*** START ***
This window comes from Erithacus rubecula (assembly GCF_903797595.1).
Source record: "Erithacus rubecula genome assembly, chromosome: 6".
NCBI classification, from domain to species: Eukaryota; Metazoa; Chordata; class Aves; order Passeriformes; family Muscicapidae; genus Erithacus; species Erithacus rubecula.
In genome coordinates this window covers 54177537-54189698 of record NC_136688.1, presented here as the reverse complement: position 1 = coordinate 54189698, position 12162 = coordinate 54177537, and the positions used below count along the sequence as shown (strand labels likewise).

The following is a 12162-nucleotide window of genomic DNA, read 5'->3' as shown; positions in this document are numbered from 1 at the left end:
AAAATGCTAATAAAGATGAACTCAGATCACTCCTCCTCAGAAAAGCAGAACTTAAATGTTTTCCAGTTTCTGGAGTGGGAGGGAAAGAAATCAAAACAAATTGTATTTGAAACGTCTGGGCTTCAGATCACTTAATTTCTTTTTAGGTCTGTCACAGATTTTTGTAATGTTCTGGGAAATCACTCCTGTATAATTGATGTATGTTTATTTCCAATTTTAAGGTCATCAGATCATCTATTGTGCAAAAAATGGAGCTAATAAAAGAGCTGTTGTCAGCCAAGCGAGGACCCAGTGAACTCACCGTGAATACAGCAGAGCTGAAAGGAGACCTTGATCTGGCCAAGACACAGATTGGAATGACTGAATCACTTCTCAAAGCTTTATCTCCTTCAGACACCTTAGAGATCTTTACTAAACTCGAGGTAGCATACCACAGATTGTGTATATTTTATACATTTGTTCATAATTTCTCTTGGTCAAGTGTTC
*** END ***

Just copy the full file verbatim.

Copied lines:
This window comes from Erithacus rubecula (assembly GCF_903797595.1).
Source record: "Erithacus rubecula genome assembly, chromosome: 6".
NCBI classification, from domain to species: Eukaryota; Metazoa; Chordata; class Aves; order Passeriformes; family Muscicapidae; genus Erithacus; species Erithacus rubecula.
In genome coordinates this window covers 54177537-54189698 of record NC_136688.1, presented here as the reverse complement: position 1 = coordinate 54189698, position 12162 = coordinate 54177537, and the positions used below count along the sequence as shown (strand labels likewise).

The following is a 12162-nucleotide window of genomic DNA, read 5'->3' as shown; positions in this document are numbered from 1 at the left end:
AAAATGCTAATAAAGATGAACTCAGATCACTCCTCCTCAGAAAAGCAGAACTTAAATGTTTTCCAGTTTCTGGAGTGGGAGGGAAAGAAATCAAAACAAATTGTATTTGAAACGTCTGGGCTTCAGATCACTTAATTTCTTTTTAGGTCTGTCACAGATTTTTGTAATGTTCTGGGAAATCACTCCTGTATAATTGATGTATGTTTATTTCCAATTTTAAGGTCATCAGATCATCTATTGTGCAAAAAATGGAGCTAATAAAAGAGCTGTTGTCAGCCAAGCGAGGACCCAGTGAACTCACCGTGAATACAGCAGAGCTGAAAGGAGACCTTGATCTGGCCAAGACACAGATTGGAATGACTGAATCACTTCTCAAAGCTTTATCTCCTTCAGACACCTTAGAGATCTTTACTAAACTCGAGGTAGCATACCACAGATTGTGTATATTTTATACATTTGTTCATAATTTCTCTTGGTCAAGTGTTC